Seniors And Cycling

All last week on our Daily Tonic Show, a programme specially made for seniors during lockdown, our ‘Tonic Topic’ was about cycling, as it was national cycling week. Because of this, I thought a blog about seniors and cycling with links to useful resources may be handy!

Firstly, we know that exercise is good for our physical and mental health. Our bodies are made to move! Age UK have put together some information and advice on keeping active as older adults:

If you feel cycling is something that you want to get into, and because you’re physically able to, then why not give it a go!

According to a BBC report, exercising in older age can prevent the immune system from declining and protect people against infections:

Prof Janet Lord, director of the Institute of Inflammation and Ageing, at the University of Birmingham, and co-author of the research, said: “The immune system declines by about 2-3% a year from our 20s, which is why older people are more susceptible to infections, conditions like rheumatoid arthritis and, potentially, cancer.”

“Because the cyclists have the immune system of a 20-year-old rather than a 70- or 80-year-old, it means they have added protection against all these issues.”

The researchers looked at markers in the blood for T-cells, which help the immune system respond to new infections.

Researchers also believe that being physically active at an older age will also help your body respond better to vaccines and so better protecting yourself against the flu. So, plenty of reasons to get on your bike!

Many of us, including myself, have an old bike stored away gathering dust and cobwebs! If you are going to get back on the bike, make sure that it is safe to do so and it’s a good idea to have your bike properly checked over. Halfords currently do a free bike check, but there are many independent bike shops that would also check over your bike:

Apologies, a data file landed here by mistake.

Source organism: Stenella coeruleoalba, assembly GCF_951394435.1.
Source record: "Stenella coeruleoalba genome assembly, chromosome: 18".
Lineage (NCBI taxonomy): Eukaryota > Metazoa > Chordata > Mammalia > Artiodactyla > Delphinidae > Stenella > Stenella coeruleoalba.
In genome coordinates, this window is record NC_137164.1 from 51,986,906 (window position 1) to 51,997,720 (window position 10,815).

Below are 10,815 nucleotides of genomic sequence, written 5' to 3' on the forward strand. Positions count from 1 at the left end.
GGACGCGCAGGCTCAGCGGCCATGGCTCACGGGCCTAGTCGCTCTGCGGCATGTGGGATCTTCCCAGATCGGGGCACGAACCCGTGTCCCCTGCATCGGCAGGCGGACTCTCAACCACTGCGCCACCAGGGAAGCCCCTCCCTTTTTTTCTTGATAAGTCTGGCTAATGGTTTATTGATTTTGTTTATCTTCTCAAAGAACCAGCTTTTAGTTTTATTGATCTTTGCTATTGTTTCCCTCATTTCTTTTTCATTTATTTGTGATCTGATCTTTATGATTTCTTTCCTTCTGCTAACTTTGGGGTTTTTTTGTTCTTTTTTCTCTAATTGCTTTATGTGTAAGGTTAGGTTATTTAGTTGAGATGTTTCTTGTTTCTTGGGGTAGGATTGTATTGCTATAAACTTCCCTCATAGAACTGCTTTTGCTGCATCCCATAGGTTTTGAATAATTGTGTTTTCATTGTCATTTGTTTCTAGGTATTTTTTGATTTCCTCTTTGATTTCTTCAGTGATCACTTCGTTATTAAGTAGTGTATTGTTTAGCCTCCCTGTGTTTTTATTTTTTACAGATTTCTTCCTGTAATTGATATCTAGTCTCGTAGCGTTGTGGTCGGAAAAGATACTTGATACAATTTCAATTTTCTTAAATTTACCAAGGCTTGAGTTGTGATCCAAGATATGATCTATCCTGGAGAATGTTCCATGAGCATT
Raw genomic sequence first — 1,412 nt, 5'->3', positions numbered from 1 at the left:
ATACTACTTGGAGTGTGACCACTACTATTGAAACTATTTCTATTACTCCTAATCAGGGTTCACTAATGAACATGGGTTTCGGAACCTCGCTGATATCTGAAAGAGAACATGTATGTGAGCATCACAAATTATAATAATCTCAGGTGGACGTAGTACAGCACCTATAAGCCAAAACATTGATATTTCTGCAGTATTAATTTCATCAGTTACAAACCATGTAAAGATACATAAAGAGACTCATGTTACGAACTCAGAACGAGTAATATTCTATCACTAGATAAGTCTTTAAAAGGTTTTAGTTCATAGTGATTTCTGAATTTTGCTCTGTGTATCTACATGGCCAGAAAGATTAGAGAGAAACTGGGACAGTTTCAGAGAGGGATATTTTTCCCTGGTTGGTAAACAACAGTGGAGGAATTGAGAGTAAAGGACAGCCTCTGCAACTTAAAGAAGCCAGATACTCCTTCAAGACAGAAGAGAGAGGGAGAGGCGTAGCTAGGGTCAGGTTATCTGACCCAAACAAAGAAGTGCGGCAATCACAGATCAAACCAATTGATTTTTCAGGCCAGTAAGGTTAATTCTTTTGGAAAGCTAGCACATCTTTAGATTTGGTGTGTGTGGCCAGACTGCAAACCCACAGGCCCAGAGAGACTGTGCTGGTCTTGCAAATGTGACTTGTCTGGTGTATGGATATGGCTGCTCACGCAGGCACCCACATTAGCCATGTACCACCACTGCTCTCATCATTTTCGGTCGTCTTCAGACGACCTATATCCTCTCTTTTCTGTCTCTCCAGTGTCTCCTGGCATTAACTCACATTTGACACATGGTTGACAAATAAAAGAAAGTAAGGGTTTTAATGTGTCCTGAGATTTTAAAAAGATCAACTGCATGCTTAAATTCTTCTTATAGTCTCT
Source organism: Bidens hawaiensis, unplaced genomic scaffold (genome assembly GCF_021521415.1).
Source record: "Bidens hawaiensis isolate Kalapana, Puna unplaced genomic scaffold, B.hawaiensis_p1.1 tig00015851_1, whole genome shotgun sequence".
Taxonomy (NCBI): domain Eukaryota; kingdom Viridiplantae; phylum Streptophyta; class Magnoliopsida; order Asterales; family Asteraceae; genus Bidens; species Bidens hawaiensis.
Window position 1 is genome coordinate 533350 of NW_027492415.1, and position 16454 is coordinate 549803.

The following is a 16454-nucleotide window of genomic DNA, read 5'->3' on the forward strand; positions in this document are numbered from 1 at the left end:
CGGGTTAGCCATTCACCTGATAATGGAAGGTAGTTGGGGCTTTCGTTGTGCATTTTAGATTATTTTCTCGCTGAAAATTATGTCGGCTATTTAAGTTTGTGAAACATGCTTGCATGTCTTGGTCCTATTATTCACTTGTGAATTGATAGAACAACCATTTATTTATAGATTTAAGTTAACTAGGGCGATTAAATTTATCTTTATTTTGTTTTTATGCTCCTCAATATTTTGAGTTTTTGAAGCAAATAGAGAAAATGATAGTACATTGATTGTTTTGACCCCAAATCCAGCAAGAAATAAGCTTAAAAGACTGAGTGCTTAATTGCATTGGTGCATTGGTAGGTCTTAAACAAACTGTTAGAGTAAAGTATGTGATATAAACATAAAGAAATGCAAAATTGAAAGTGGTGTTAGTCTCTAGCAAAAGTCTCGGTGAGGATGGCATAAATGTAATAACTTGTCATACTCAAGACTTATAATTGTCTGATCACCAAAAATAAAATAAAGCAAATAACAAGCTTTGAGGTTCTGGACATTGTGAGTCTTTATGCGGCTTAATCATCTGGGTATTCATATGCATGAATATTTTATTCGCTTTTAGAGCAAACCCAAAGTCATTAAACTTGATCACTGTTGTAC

If your bike is a bit of a dinosaur, then think about purchasing a new one. They have much improved over the years making them far more comfortable than years gone by. Suspension and light aluminium frames will really help. Think about the type of bike that could suit your needs. You can buy a bike specifically for commuting, off road, mixed use (often referred to as hybrid bikes), folding bikes for taking on public transport and electric bikes.

Now, electric bikes are fantastic for assisting with your cycling and can make hills feel like a breeze, of course you don’t have to switch the electric on if you don’t feel you need to. They do come at a price though but are becoming hugely popular. Again Halfords are a good place to get an idea of what is on the market:
and so is Decathlon:

Always make sure you wear a helmet and reflective clothing. It’s important to be seen – and again, only attempt to get back on your bike if you feel able to do so. Check with your GP if you are unsure about taking on any exercise. Here’s the NHS guide for cycling for beginners:

Bike Munk have written an article including lots of tips for seniors who wish to cycle:

There are plenty of other articles online if you do a simple ‘Cycling for Seniors’ search. Searching for bike routes in your area is also a great idea!

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